Award Management Requirements: Availability of Final Circular, 4455-4459 [2017-00728]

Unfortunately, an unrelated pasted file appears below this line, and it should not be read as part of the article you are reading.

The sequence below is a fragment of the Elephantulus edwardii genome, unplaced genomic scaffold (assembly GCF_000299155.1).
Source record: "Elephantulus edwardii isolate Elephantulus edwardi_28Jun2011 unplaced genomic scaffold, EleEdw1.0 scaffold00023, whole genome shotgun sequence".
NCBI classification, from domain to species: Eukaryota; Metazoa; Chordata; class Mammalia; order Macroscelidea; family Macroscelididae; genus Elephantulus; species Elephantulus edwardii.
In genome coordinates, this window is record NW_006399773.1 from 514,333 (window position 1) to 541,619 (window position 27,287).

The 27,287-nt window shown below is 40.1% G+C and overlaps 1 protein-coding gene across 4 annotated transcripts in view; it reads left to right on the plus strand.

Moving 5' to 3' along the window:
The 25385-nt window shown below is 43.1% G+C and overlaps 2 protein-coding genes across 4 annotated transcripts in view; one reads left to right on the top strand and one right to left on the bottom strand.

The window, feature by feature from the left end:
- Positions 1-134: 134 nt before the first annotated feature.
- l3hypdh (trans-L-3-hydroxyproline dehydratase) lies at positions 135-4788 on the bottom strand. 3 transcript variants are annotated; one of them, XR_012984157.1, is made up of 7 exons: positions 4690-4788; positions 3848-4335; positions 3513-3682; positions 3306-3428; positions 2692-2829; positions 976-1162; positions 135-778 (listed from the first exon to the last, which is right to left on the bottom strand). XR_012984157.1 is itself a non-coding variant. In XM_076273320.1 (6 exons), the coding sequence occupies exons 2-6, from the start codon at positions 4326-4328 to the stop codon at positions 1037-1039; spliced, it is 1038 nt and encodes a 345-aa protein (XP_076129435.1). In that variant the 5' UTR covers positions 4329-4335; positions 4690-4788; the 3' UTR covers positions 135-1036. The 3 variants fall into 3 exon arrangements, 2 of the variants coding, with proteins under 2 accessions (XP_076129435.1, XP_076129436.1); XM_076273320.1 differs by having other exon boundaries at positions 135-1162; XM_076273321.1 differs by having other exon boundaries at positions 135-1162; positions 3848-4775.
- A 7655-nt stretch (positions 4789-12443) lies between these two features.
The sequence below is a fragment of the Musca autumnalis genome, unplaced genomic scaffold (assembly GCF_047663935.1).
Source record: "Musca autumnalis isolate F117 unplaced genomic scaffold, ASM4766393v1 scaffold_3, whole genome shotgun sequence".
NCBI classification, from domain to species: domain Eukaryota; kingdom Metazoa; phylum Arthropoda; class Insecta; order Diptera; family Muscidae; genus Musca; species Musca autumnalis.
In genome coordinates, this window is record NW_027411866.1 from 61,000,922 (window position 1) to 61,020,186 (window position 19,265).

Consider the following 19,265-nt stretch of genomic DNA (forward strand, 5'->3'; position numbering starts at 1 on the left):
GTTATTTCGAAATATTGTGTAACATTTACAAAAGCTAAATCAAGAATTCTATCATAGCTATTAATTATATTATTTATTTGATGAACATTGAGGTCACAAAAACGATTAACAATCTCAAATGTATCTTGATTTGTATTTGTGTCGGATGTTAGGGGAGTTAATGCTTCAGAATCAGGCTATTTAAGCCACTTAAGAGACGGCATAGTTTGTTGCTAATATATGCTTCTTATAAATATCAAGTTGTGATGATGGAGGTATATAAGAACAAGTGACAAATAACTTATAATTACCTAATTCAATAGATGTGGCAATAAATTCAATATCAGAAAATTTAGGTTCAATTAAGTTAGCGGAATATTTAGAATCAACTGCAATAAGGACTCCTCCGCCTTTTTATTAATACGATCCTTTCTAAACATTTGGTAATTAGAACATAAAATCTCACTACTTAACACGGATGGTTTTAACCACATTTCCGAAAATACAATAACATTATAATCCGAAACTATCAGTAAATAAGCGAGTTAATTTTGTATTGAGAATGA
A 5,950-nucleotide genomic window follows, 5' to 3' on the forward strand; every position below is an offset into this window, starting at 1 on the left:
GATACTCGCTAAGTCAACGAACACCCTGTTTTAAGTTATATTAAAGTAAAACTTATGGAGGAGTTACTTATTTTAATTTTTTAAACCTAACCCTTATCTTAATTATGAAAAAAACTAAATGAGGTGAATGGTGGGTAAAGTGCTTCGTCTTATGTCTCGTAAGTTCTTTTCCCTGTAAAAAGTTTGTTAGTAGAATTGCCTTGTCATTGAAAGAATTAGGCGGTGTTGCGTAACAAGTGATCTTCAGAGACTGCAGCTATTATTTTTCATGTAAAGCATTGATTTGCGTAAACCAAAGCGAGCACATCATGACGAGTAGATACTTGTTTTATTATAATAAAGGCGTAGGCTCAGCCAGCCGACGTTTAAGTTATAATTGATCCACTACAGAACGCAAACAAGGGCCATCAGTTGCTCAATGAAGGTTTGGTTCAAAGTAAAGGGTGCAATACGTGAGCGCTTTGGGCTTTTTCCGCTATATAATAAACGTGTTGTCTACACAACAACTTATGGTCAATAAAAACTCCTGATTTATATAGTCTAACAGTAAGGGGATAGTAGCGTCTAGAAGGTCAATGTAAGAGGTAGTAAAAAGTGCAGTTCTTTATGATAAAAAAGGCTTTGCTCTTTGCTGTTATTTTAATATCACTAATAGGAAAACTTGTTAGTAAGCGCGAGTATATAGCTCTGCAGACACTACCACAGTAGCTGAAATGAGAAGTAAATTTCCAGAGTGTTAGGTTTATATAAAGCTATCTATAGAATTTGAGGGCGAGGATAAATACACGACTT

Download as PDF Federal Register / Vol. 82, No. 9 / Friday, January 13, 2017 / Notices connection with these proceedings since the facts do not appear to warrant a hearing. If any interested party desires an opportunity for oral comment and a public hearing, they should notify FRA, in writing, before the end of the comment period and specify the basis for their request. All communications concerning these proceedings should identify the appropriate docket number and may be submitted by any of the following methods: • Web site: http:// www.regulations.gov. Follow the online instructions for submitting comments. • Fax: 202–493–2251. • Mail: Docket Operations Facility, U.S. Department of Transportation, 1200 New Jersey Avenue SE., W12–140, Washington, DC 20590. • Hand Delivery: 1200 New Jersey Avenue SE., Room W12–140, Washington, DC 20590, between 9 a.m. and 5 p.m., Monday through Friday, except Federal Holidays. Communications received by February 27, 2017 will be considered by FRA before final action is taken. Comments received after that date will be considered as far as practicable. Anyone is able to search the electronic form of any written communications and comments received into any of our dockets by the name of the individual submitting the comment (or signing the document, if submitted on behalf of an association, business, labor union, etc.). In accordance with 5 U.S.C. 553(c), DOT solicits comments from the public to better inform its processes. DOT posts these comments, without edit, including any personal information the commenter provides, to www.regulations.gov, as described in the system of records notice (DOT/ALL– 14 FDMS), which can be reviewed at www.transportation.gov/privacy. See also https://www.regulations.gov/ privacyNotice for the privacy notice of regulations.gov. Robert C. Lauby, Associate Administrator for Railroad Safety, Chief Safety Officer. [FR Doc. 2017–00693 Filed 1–12–17; 8:45 am] asabaliauskas on DSK3SPTVN1PROD with NOTICES BILLING CODE 4910–06–P DEPARTMENT OF TRANSPORTATION Federal Transit Administration [Docket No. FTA–2015–0030] Award Management Requirements: Availability of Final Circular Federal Transit Administration (FTA), DOT. AGENCY: VerDate Sep<11>2014 19:06 Jan 12, 2017 Jkt 241001 Notice of availability of final circular. ACTION: The Federal Transit Administration (FTA) has placed in the docket and on its Web site guidance in the form of FTA Circular 5010.1E, ‘‘Award Management Requirements,’’ to facilitate implementation of FTA’s assistance programs. The final Circular updates the ‘‘Grant Management Requirements’’ Circular 5010.1D to reflect various changes in the law, as well as FTA’s transition to a new electronic award management system. DATES: The effective date of the Circular is February 13, 2017. FOR FURTHER INFORMATION, CONTACT: For program matters, contact Pamela A. Brown, FTA Office of Program Management, at (202) 493– 2503, or pamela.brown@dot.gov. For legal matters, contact Linda W. Sorkin, FTA Attorney Advisor, Office of Chief Counsel, at (202) 366–0959 or linda.sorkin@dot.gov. SUPPLEMENTARY INFORMATION: SUMMARY: Availability of Final Circular This notice provides a summary of the final changes to the Award Management Requirements Circular and responds to comments received on the proposed Circular. The final Circular itself is not included in this notice; instead, an electronic version may be found on FTA’s Web site, at www.transit.dot.gov, and in the docket, at www.regulations.gov. Paper copies of the final Circular may be obtained by contacting FTA’s Administrative Services Help Desk, at (202) 366–4865. Table of Contents I. Overview II. Chapter-by-Chapter Analysis A. General Comments B. Chapter I—Introduction and Background C. Chapter II—Circular Overview D. Chapter III—Administration of the Award E. Chapter IV—Management of the Award F. Chapter V—FTA Oversight G. Chapter VI—Financial Management H. Appendices I. Overview FTA is updating its Award Management Requirements Circular (formerly ‘‘Grant Management Requirements’’ Circular) to incorporate changes to FTA’s programs resulting from enactment of FTA’s most recent authorizing legislation, the Fixing America’s Surface Transportation (FAST) Act (Pub. L. 114–94, Dec. 4, 2015), as well as the Moving Ahead for Progress in the 21st Century Act (MAP– 21) (Pub. L. 112–141, July 6, 2012). In addition, the final Circular incorporates PO 00000 Frm 00177 Fmt 4703 Sfmt 4703 4455 Department of Transportation (DOT) regulations, ‘‘Uniform Administrative Requirements, Cost Principles, and Audit Requirements for Federal Awards,’’ 2 CFR part 1201, and changes in the terms as used in FTA’s new electronic award management system, the Transit Award Management System (TrAMS). This notice provides a summary of changes to FTA Circular 5010.1D, ‘‘Grant Management Requirements,’’ and addresses comments received in response to the February 29, 2016, Federal Register notice of proposed circular and request for comments (81 FR 10358). The final Circular 5010.1E, ‘‘Award Management Requirements’’ becomes effective on February 13, 2017 and supersedes Circular 5010.1D. On December 26, 2014, U.S. DOT adopted the Office of Management and Budget (OMB) regulatory guidance, ‘‘Uniform Administrative Requirements, Cost Principles, and Audit Requirements for Federal Awards,’’ (Uniform Guidance), 2 CFR part 200, now incorporated by reference in U.S. DOT regulations, 2 CFR part 1201. The Uniform Guidance streamlines and adds to the guidance formerly found in eight OMB Circulars that have been superseded by 2 CFR part 200. While 2 CFR part 1201 adopts most of the Uniform Guidance, part 1201 does contain several DOT-specific provisions. U.S. DOT regulations, 2 CFR part 1201, apply to an FTA award and any amendments thereto signed by an authorized FTA official on or after December 26, 2014. These regulations supersede 49 CFR part 18, ‘‘Uniform Administrative Requirements for Grants and Cooperative Agreements to State and Local Governments,’’ and 49 CFR part 19, ‘‘Uniform Administrative Requirements for Grants and Agreements with Institutions of Higher Education, Hospitals, and Other NonProfit Organizations,’’ except that Grants and Cooperative Agreements executed before December 26, 2014, continue to be subject to 49 CFR parts 18 and 19 as in effect on the date of such Grants or Cooperative Agreements. In addition to addressing changes to federal law, the final Circular reflects terminology changes for consistency with FTA’s new electronic award management system, TrAMS. The Circular also clarifies FTA’s requirements and processes, includes FTA policies, and restructures FTA Circular 5010.1D, ‘‘Grant Management Requirements.’’ The final Circular applies to Grants and Cooperative Agreements when program-specific requirements are not addressed in an FTA program-specific Circular. E:\FR\FM\13JAN1.SGM 13JAN1 4456 Federal Register / Vol. 82, No. 9 / Friday, January 13, 2017 / Notices II. Chapter-by-Chapter Analysis asabaliauskas on DSK3SPTVN1PROD with NOTICES A. General Comments Approximately 71 commenters provided feedback to the docket in response to the proposed Award Management Requirements Circular, including providers of public transportation, State Departments of Transportation, bus and bus part manufacturers, members of Congress, industry associations, and individuals. Generally, commenters were supportive of FTA’s efforts to update this Circular. Several commenters suggested the award management process should be streamlined, with Activity Line Items (ALIs) as general as possible while still meeting FTA’s oversight needs. Commenters suggested that administrative staff time to receive and then manage Awards is significant, given the specificity of information required, and that specific ALIs and scope codes do not ensure better oversight or stronger adherence to federal law. Commenters suggested that Grant Agreements and Cooperative Agreements simply provide a ‘‘general understanding of the project’’ in place of the specific detail required currently. FTA did not propose any changes to the ALI and scope codes as the level of information is necessary to define what is being funded and to report on program activities. Commenters further suggested that, in particular for states, FTA should approach ‘‘Administration of Award’’ at the recipient level, giving states more flexibility to define projects for subrecipients over the course of implementing an Award. In response, FTA’s practice is to approach Administration of Award at the recipient level. States and designated recipients are required to have a State or Program Management Plan and manage subrecipient programs in compliance with that plan. Further, when FTA last issued the Rural Area Formula Program Circular (C. 9040.1G), FTA made streamlining efforts; for example, commenters were supportive of FTA providing flexibility to states when making minor revisions to the program of projects. B. Chapter I—Introduction and Background Chapter I covers general information regarding FTA, FTA’s authorizing legislation, Grants.gov, and how to contact FTA; this chapter also includes definitions and acronyms used in the Circular. In Chapter I, FTA proposed a new list of acronyms and their meanings, as well as changes to definitions, particularly those needed VerDate Sep<11>2014 19:06 Jan 12, 2017 Jkt 241001 for consistency with 49 U.S.C. chapter 53 as amended by the FAST Act and MAP–21, the Uniform Guidance, and TrAMS. In the proposed Circular, FTA added and amended numerous definitions to align with changes in the law and TrAMS. Some commenters noted defined terms and acronyms that were not included in the text of the document; FTA has reviewed all defined terms and acronyms to ensure all are used in the text of the Circular. Similarly, FTA has added terms (such as ‘‘Intelligent Transportation Systems,’’ ‘‘Project Budget’’) in response to commenters who noted the terms would make the Circular easier to read. A number of commenters suggested small edits to some of the definitions, and FTA adopted most of those suggestions. For example, FTA has amended the definition of the term ‘‘Rolling Stock Repowering’’ to clarify that repowering does not require a propulsion system to be replaced with a different type of propulsion system, and amended the definition of the term ‘‘Overhaul’’ to state that it applies to revenue and non-revenue vehicles. Where terms included in the Circular are defined in regulation, FTA has not amended the Circular definition; this includes terms such as ‘‘Subrecipient’’ (2 CFR 200.93) and ‘‘Questioned Cost’’ (2 CFR 200.84). One commenter sought a definition of ‘‘non-functional landscaping’’; in response, FTA has included examples of functional landscaping in the definition of ‘‘Associated Transit Improvement.’’ Finally, several commenters expressed concern with the definition of ‘‘Capital Asset,’’ both in reference to proposed text indicating an asset with a useful life of at least one year, and to the value of capital assets, suggesting that no individual asset with an initial value below $50,000 should be deemed capital for FTA purposes or tracked as a unit of equipment. FTA has amended the definition from a useful life of ‘‘at least one year’’ to a useful life of ‘‘more than one year.’’ In addition, FTA has amended the definition for consistency with the Uniform Guidance (2 CFR 200.12) and FTA’s Transit Asset Management (TAM) rule (49 CFR 625.5). Notably, the TAM rule requires an inventory of ‘‘all capital assets that a provider owns, except equipment with an acquisition value under $50,000 that is not a service vehicle.’’ C. Chapter II—Circular Overview Chapter II covers general information regarding the requirements and procedures for FTA programs, particularly when a program-specific PO 00000 Frm 00178 Fmt 4703 Sfmt 4703 Circular does not discuss a particular issue. Chapter II lists descriptions of new or revised programs under 49 U.S.C. chapter 53, as amended by the FAST Act and MAP–21. As in Circular 5010.1D, Chapter II then discusses various federal civil rights requirements, such as those pertaining to the Americans with Disabilities Act (ADA), Title VI of the Civil Rights Act of 1964 (Title VI), Equal Employment Opportunity (EEO), and Disadvantaged Business Enterprise (DBE). The proposed Circular provided updates to Chapter II consistent with changes in the law and FTA policy. FTA has made some edits to this chapter for clarity and ease of reading. In response to comments, FTA had edited the section on Disadvantaged Business Enterprise (DBE), including Transit Vehicle Manufacturers (TVM), and closely reviewed to ensure the Circular text is consistent with the DOT DBE regulations. D. Chapter III—Administration of the Award Chapter III provides more detail about administrative requirements that accompany an Award to ensure compliance with 49 U.S.C. chapter 53 and the Uniform Guidance. While Chapter III of the final Circular covers the same information found in Circular 5010.1D, FTA proposed substantial edits to this chapter. In response to comments, FTA included the stages of the Award Cycle in a bulleted list, in order to provide clarity for readers. In addition, the Department is now using the term ‘‘notice of funding opportunity’’ or NOFO, in place of ‘‘notice of funding availability’’ or NOFA, so FTA has used the acronym ‘‘NOFO’’ in the final Circular. In section 3, Reporting Requirements, one commenter read the sentence, ‘‘FTA’s policy for reporting requirements may vary depending on the size of the recipient or the type or amount of federal assistance the recipient receives’’ as meaning the recipient might be able to negotiate its reporting requirements with FTA. The sentence following the above-quoted sentence is instructive: ‘‘The Award may include special reporting requirements.’’ In other words, there are cases where additional reporting may be required depending on the circumstances; however, the basic reporting requirements apply to all recipients, with some variation as necessary and appropriate, as determined by FTA. E:\FR\FM\13JAN1.SGM 13JAN1 Federal Register / Vol. 82, No. 9 / Friday, January 13, 2017 / Notices A few commenters had questions about the reporting requirements for transit vehicle manufacturers (TVM). The regulation at 49 CFR 26.49 requires recipients to report to FTA the name of the TVM contractor and the total dollar amount of the contract to FTA within 30 days of entering into a contract for a federally-funded vehicle. FTA has amended the language in the Circular for clarity. One commenter questioned the threshold for reporting under the Federal Funding Accountability and Transparency Act of 2006 (FFATA) (Pub. L. 109–282, Sept. 26, 2006). The threshold for reporting is $25,000, not $25 million as suggested by the commenter. Throughout Chapter III, FTA has made edits as requested by commenters to ensure consistency, add clarity, and improve readability. Specifically, FTA has edited the section on NTD reporting to include additional information on the small systems waiver, tribal reporting, annual and monthly reports, and safety reports. In addition, FTA has made clarifying edits to the section on modifications to the award, including award budget revisions and amendments to awards; as well as to the section on award closeout. asabaliauskas on DSK3SPTVN1PROD with NOTICES E. Chapter IV—Management of the Award Chapter IV includes guidance regarding the management, use, and disposition of FTA assisted assets, including real property and the facilities purchased or constructed thereon, equipment consisting of rolling stock and other items of personal property, and supplies, consistent with 2 CFR part 1201 and 2 CFR part 200. It also addresses the design and construction of facilities in light of amendments to 49 U.S.C. chapter 53. 1. Real Property One commenter sought clarity on the text related to preliminary discussions and preliminary negotiations related to acquisition of real property. The text in the Circular is clear that preliminary discussions and preliminary negotiations are two different activities. FTA proposed that the paragraph, ‘‘title to real property’’ require the recipient to include a covenant in the title of the property acquired that assures non-discrimination during the useful life of the property. One commenter suggested this covenant was neither necessary nor customary for commercial real estate transactions. The U.S. DOT Title VI regulation at 49 CFR 21.7 provides, ‘‘the instrument effecting or recording the transfer shall contain a covenant running with the land assuring VerDate Sep<11>2014 19:06 Jan 12, 2017 Jkt 241001 nondiscrimination for the period during which the real property is used for a purpose for which the federal financial assistance is extended or for another purpose involving the provision of similar services or benefits.’’ There is a similar provision in the Department’s Section 504 regulation at 49 CFR 27.9. Therefore, FTA has not amended the language. Some commenters had questions about real property inventory and reporting, with one commenter recommending the inventory/reporting requirements be removed, as pulling data for property could be timeconsuming and expensive. To clarify, the requirement applies only to new federal awards made on or after December 26, 2014. The Excess Real Property and Utilization Plan continues to apply to awards made prior to December 26, 2014. FTA has made clarifying edits to this section. FTA received several comments related to incidental use of federal assets. The proposed Circular stated that FTA approval would be required for incidental use. One commenter suggested FTA reconsider that proposal; FTA has removed the language and instead the final Circular states the recipient must maintain satisfactory continuing control over the asset, and should consult with FTA before continuing with incidental use. FTA proposed that an incidental use agreement should permit revocation by the recipient. One commenter observed that in its experience, few incidental users would agree to a revocation provision, and suggested FTA strike the language or clarify that a revocation clause may be commercially reasonable under certain circumstances. FTA has accepted the suggestion and added the words, ‘‘if commercially feasible’’ to the provision. Two commenters asked about ‘‘no-income incidental use’’; in response, FTA has provided examples of no-income use. One commenter suggested the language on shared use was not clear as to whether a non-transit partner is free to sell or lease the part of the property that the partner is occupying. FTA has added text to this section to be clear that the recipient must maintain satisfactory continuing control of the property. 2. Equipment, Supplies, and Rolling Stock Section 4 of Chapter IV addresses issues pertaining to the acquisition, use, management, and disposition of equipment and supplies, including rolling stock. FTA received several comments pertaining to useful life of rolling stock. PO 00000 Frm 00179 Fmt 4703 Sfmt 4703 4457 One commenter suggested the useful life of a trolley should be the same as that of a bus, given they operate in the same environment. The Circular indicates that trolleys with combustion engines do have the same useful life as a bus of similar size. Trolleys that operate on overhead catenaries have a longer useful life as the propulsion system lasts longer than combustion engines. For rebuilt buses, FTA proposed the additional useful life be the remaining useful life at the time of rebuild plus four years. One commenter suggested the extension of useful life be based on the cost of repowering the vehicle, and two commenters suggested that FTA add a mileage option to the useful life, in addition to years. FTA declines to accept the first suggestion, and we have amended the Circular to include ‘‘or miles equivalent to four years.’’ FTA specifically sought comment on whether the current useful life requirement for buses discourages the consideration of zero emission technology, and if so, what an appropriate useful life requirement for these vehicles should be and/or whether these requirements should change over time as the technology advances. One commenter suggested that FTA consider reassessing its useful life and spare ratio requirements for zero emission vehicles. One commenter suggested that a rigid useful life requirement prevents transit agencies from adopting new technologies when they are first introduced. The commenter suggested that a graduated useful life policy for new technologies would mean that manufacturers would commit to a certain durability, but recipients would have the option to upgrade prior to the end of the useful life of the vehicles they’ve acquired, as additional technologies become available. FTA did not receive information sufficient to determine another method of determining whether useful life for zero emission technology would be sufficient or appropriate and has retained the current language. Several commenters addressed zero emission buses and spare ratio requirements. The proposed Circular added the introduction of zero emission vehicles as a reason that an agency would be permitted to maintain their contingency fleet. One commenter noted that at times, it has experienced up to 45 percent of the zero emission fleet out of commission due to mechanical issues, and a 20 percent spare ratio does not fill that gap. Some commenters suggested removing advanced technology vehicles from the spare ratio calculation. Another commenter suggested that, absent a spare ratio E:\FR\FM\13JAN1.SGM 13JAN1 4458 Federal Register / Vol. 82, No. 9 / Friday, January 13, 2017 / Notices asabaliauskas on DSK3SPTVN1PROD with NOTICES policy specifically for zero emission buses, FTA’s proposal of permitting agencies to include vehicles that have met their useful life in their contingency fleet if the agency is adding zero emission vehicles into its fleet is a reasonable solution. Another commenter suggested that newer technology should not be considered for the spare ratio until the technology is at least five years old and the industry has an understanding of the durability of the technology. In response to these concerns as well as to a comment requesting additional information on contingency fleets, FTA has added language to clarify the use of vehicles held in a contingency fleet. In addition, FTA has retained language from the proposed Circular that permits an agency to seek a spare ratio deviation from FTA for no more than two (2) years. Similarly, some commenters requested the spare ratio be increased to 25 percent and increased proportionally for fleets with an average vehicle age exceeding 12 years or an average vehicle mileage greater than 500,000. There may be situations in which a recipient may want to seek a spare ratio deviation from FTA, or keep vehicles in a contingency fleet, and the final Circular provides guidance on these issues. Several small operators had questions about spare ratio requirements for smaller fleets. The proposed Circular stated that the spare ratio requirement of 20 percent applies to recipients operating 50 or more fixed route buses in peak service, but was silent as to the ratio requirement for operators with fewer than 50 fixed route buses in peak service. FTA does not set a specific spare ratio for smaller operators, but expects the number of spare buses to be reasonable taking into account the number of vehicles and variety of vehicle types and sizes. We have added this information to the final Circular for clarity. 3. Remanufactured Vehicles Almost every commenter to the docket commented on FTA’s proposals related to remanufactured vehicles. Generally, commenters objected to FTA including this information in a Circular; asserted that remanufactured vehicles should not be subject to bus testing, useful life, and other requirements that apply to new vehicles; and asserted that remanufactured vehicles have already undergone testing, proven reliable over the years, and have provided value, particularly to smaller transit providers. Commenters asserted that FTA’s efforts to define the remanufacturing process limits the manufacturer’s ability to VerDate Sep<11>2014 19:06 Jan 12, 2017 Jkt 241001 control the cost of the remanufacturing process, and that requiring remanufactured vehicles to comply with new bus requirements would diminish the cost and time savings in the remanufacturing process, and likely eliminate remanufactured buses as a viable option. FTA’s previous Grant Management Requirements Circular did not specifically address requirements for the purchase of previously-owned and/or remanufactured vehicles purchased from a third party. As the remanufactured vehicle market has developed, FTA has received questions from recipients on what requirements apply to the acquisition of these vehicles if using FTA funding. As the previous Circular applied Buy America, useful life, and Bus Testing requirements to the acquisition of vehicles in general, unless FTA provided for otherwise, those requirements would have applied to the acquisition of all vehicles whether new or previously owned. While FTA will continue to study the issue, FTA has modified its requirements in the final Circular to provide guidance for these procurements without proscribing specific performance characteristics. For clarification, FTA has added a definition of previously-owned vehicles and modified its definition of remanufactured vehicles to be a subset of previously-owned vehicles. FTA has added language permitting funds to be used to purchase previously-owned vehicles that had previously met FTA’s Bus Testing and Buy America requirements. Recipients are required to identify their intent to purchase previously-owned vehicles and identify the proposed useful life in their procurement. As part of the bid or proposal the recipient is required to obtain from the vendor certification and documentation ascertaining that applicable Bus Testing and Buy America requirements have been met by the original owner. Additionally, for remanufactured vehicles, the remanufacturer would need to demonstrate compliance with Buy America and DBE TVM requirements. No additional bus testing would be required for the remanufactured vehicles. Further, FTA has not added any new requirements for bus overhauls or bus rebuilds for work on buses a recipient already owns, whether or not the work is done by the recipient or contracted. 4. Other FTA proposed a number of changes to the section on capital leases, in PO 00000 Frm 00180 Fmt 4703 Sfmt 4703 accordance with changes to the law pursuant to the FAST Act. One commenter suggested that the organization of the provisions in the proposed Circular was confusing and did not clearly indicate when FTA’s capital leasing regulation, 49 CFR part 639, applies and when it doesn’t, nor did it adequately explain when section 3019 of the FAST Act applies. Another commenter asked for specificity related to the applicability of 49 CFR part 639. FTA has amended the text of the final Circular to clarify these matters. Several commenters had questions and suggestions related to disposition of assets. One commenter asked about disposal costs of assets that have become liabilities, as when a bus or railcar is at the end of or past its useful life and there is no buyer for the asset. Disposal of assets is considered an operating cost and thus may be an eligible expense for recipients in small urbanized or rural areas. Often, these assets do have a salvage value that can offset transportation and disposal costs. To the extent there remains a federal interest in the asset disposed of, the final Circular provides that a recipient may subtract $500 or ten percent of the proceeds, whichever is less, for selling and handling expenses, from the amount due to FTA. For calculating the federal interest in an asset, one commenter requested information on how fair market value is determined. Generally, fair market value is determined by the value an unrelated party is willing to pay for an asset. This may be obtained by advertising the asset for sale, seeking an estimate from dealers, published values for assets (e.g., blue book value), prior experience in valuation of similar assets, selling the asset for scrap, or any reasonable means the recipient has to access to in order to determine the remaining value of the asset. Section 5 of Chapter IV provides information on design and construction of facilities, sets forth references to major environmental laws and regulations that affect the design and construction of facilities, and clarifies force account requirements. One commenter objected to language in the proposed Circular stating that recipients agree to comply with FTA ‘‘recommendations and determinations’’ pertaining to its review of construction plans and specifications, given the recipient is responsible for managing the Award. The commenter asserted the language suggests FTA would take full control of the Award. Similarly, the commenter suggested that language providing the FTA regional office should be consulted to determine E:\FR\FM\13JAN1.SGM 13JAN1 Federal Register / Vol. 82, No. 9 / Friday, January 13, 2017 / Notices whether FTA review is necessary to advance the Award to the next level of design could delay Awards. Importantly, the text does not state that FTA will manage or take control of the Award. However, there may be instances in which FTA or its contractors observe a situation that must be addressed, such as a failure to comply with the law. Thus, FTA has not amended the language in the final Circular. FTA received two comments related to force accounts: one commenter asked whether a force account plan is required for preventive maintenance, and one commenter asked whether the requirement for force account plans was subject to the Paperwork Reduction Act. First, a force account plan is not required for preventive maintenance. Second, FTA has paperwork collection approvals for all of its federal assistance programs. Paperwork submissions and recordkeeping requirements are captured in those approvals. In addition to the changes described above, FTA made minor edits to the text of Chapter IV for clarity. asabaliauskas on DSK3SPTVN1PROD with NOTICES F. Chapter V—FTA Oversight Chapter V includes guidance regarding the various types of reviews that FTA conducts. Reviews are grouped in the following categories: (1) Program Oversight, (2) Safety Oversight, and (3) Project Oversight. FTA received one comment related to Chapter V. The commenter asked if FTA intended to use the term ‘‘project sponsor’’ instead of ‘‘recipient.’’ In response, FTA edited the text to state, ‘‘project sponsor or recipient.’’ In addition, FTA made minor, clarifying edits to this chapter. G. Chapter VI—Financial Management Chapter VI includes guidance regarding internal controls, non-federal share, financial plan, federal principles for determining allowable costs, indirect costs, program income, annual audit, payment procedures, de-obligation of federal assistance, debt service reserve, and the right to terminate. Farebox Revenues is discussed in the Program Income section of Chapter VI, found at section 7(i). For purposes of operating assistance grants, farebox revenues are deducted from the eligible operating expenses to derive the ‘‘net project cost.’’ The question regarding FTA’s treatment of farebox revenues for recipients of capital assistance arose in light of the proposed definition of program income in proposed FTA Circular 5010.1E. Although FTA Circular 5010.1D does not discuss the relationship, if any, between program VerDate Sep<11>2014 19:06 Jan 12, 2017 Jkt 241001 income and farebox revenue, the proposed Circular 5010.1E included explicit language listing farebox revenue as a type of program income. Whereas Circular 5010.1D allowed program income to be spent ‘‘for public transportation purposes,’’ the proposed Circular permits program income to be spent only on allowable costs. Under Circular 5010.1D, there are no federal requirements governing the disposition of program income earned after the end of the period of performance (i.e., after the ending date of the final Federal Financial Report), unless the terms of the agreement or the federal agency regulations provide otherwise. In proposed Circular 5010.1E, FTA has included an exception to this general rule for farebox revenue states that farebox revenue retains its status as program income after the close of the Award. FTA has made edits to Chapter VI to withdraw these changes and clarify these points. FTA received several comments related to indirect costs. One commenter noted that the discussion of indirect costs in section 6 of Chapter VI contained a different definition than that found in the definitions section of Chapter I. Specifically, the text in Chapter VI contains additional language relating to states and local governments and Cost Allocation Plans found in 2 CFR 200.416. We have clarified the language in Chapter VI. One commenter suggested that FTA clarify that cost allocation plans will not apply to every recipient. The commenter also suggested that FTA clarify that indirect cost proposals and cost allocation plans are separate documents. FTA has made edits to Chapter VI to clarify these points. One commenter indicated that reporting indirect costs on a cumulative basis in the Federal Financial Report (FFR) would require adding many lines to the FFR. Further, the commenter noted that indirect costs currently are not reported for subrecipients. In response, FTA agrees that cumulative reporting will add lines to the FFR. However, indirect cost rates should be reported for the reporting agency, not for subrecipients. Documentation and reporting on subawards and contractual indirect cost rates should be maintained by the recipient and collected as part of its subrecipient monitoring. We have made edits to Appendix B to provide additional guidance to recipients for this reporting requirement. In addition, a commenter suggested that the requirement to identify the indirect cost rate as a separate budget line item ‘‘would require recipients to provide a level of budget detail that will be PO 00000 Frm 00181 Fmt 4703 Sfmt 4703 4459 impossible to meet.’’ The commenter asserted that many Awards contain multiple projects, and many projects are funded by multiple Awards. However, the indirect cost rate should be the same across multiple Awards and multiple projects, as indirect cost rates are not determined on an Award by Award or project by project basis. H. Appendices As stated in the summary under Chapter VI, FTA has amended Appendix B, Federal Financial Report, for clarity in reporting indirect costs. FTA has reversed the order of proposed Appendices F and G, such that now Appendix F is Cost Allocation Plans and Appendix G is Indirect Cost Rate Proposals. FTA struck proposed Appendix J, ‘‘Award Amendments and Budget Revision Guidelines,’’ as the information is otherwise available on FTA’s Web site at https:// www.transit.dot.gov/trams. In addition to the above, FTA made minor, clarifying edits to the appendices. Carolyn Flowers, Acting Administrator. [FR Doc. 2017–00728 Filed 1–12–17; 8:45 am] BILLING CODE 4910–57–P DEPARTMENT OF THE TREASURY Community Development Financial Institutions Fund Community Development Advisory Board Meeting ACTION: Notice of open meeting. This notice announces the next meeting of the Community Development Advisory Board (the Advisory Board), which provides advice to the Director of the Community Development Financial Institutions Fund (the CDFI Fund). The meeting will be conducted via telephone conference call. DATES: The meeting will be held from 2:00 p.m. to 3:00 p.m. Eastern Standard Time on Monday, January 30, 2017. Submission of Written Statements: Participation in the discussions at the meeting will be limited to Advisory Board members, Department of the Treasury staff, and certain invited guests. Anyone who would like to have the Advisory Board consider a written statement must submit it by 5:00 p.m. Eastern Standard Time on Monday, January 23, 2017. Send paper statements to Bill Luecht, Senior Advisor, Office of SUMMARY: E:\FR\FM\13JAN1.SGM 13JAN1